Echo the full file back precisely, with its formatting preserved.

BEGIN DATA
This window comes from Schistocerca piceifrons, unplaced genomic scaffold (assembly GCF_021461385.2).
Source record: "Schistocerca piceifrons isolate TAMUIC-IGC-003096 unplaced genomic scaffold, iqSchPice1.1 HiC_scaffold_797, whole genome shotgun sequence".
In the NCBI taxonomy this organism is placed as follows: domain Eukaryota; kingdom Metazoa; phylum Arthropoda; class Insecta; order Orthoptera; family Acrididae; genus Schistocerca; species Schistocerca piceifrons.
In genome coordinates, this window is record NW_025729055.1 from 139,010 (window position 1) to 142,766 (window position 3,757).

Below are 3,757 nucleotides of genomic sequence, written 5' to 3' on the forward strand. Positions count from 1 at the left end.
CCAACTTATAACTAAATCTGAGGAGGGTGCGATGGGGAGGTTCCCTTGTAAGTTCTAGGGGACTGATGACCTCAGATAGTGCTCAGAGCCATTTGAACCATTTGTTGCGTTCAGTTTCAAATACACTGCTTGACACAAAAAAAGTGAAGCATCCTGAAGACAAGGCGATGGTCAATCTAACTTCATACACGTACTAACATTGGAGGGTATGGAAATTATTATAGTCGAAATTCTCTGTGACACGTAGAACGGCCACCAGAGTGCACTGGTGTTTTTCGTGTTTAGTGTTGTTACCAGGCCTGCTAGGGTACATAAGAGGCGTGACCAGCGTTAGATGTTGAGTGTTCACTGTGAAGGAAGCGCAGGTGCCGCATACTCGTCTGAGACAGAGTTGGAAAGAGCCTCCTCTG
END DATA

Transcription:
This window comes from Schistocerca piceifrons, unplaced genomic scaffold (assembly GCF_021461385.2).
Source record: "Schistocerca piceifrons isolate TAMUIC-IGC-003096 unplaced genomic scaffold, iqSchPice1.1 HiC_scaffold_797, whole genome shotgun sequence".
In the NCBI taxonomy this organism is placed as follows: domain Eukaryota; kingdom Metazoa; phylum Arthropoda; class Insecta; order Orthoptera; family Acrididae; genus Schistocerca; species Schistocerca piceifrons.
In genome coordinates, this window is record NW_025729055.1 from 139,010 (window position 1) to 142,766 (window position 3,757).

Below are 3,757 nucleotides of genomic sequence, written 5' to 3' on the forward strand. Positions count from 1 at the left end.
CCAACTTATAACTAAATCTGAGGAGGGTGCGATGGGGAGGTTCCCTTGTAAGTTCTAGGGGACTGATGACCTCAGATAGTGCTCAGAGCCATTTGAACCATTTGTTGCGTTCAGTTTCAAATACACTGCTTGACACAAAAAAAGTGAAGCATCCTGAAGACAAGGCGATGGTCAATCTAACTTCATACACGTACTAACATTGGAGGGTATGGAAATTATTATAGTCGAAATTCTCTGTGACACGTAGAACGGCCACCAGAGTGCACTGGTGTTTTTCGTGTTTAGTGTTGTTACCAGGCCTGCTAGGGTACATAAGAGGCGTGACCAGCGTTAGATGTTGAGTGTTCACTGTGAAGGAAGCGCAGGTGCCGCATACTCGTCTGAGACAGAGTTGGAAAGAGCCTCCTCTG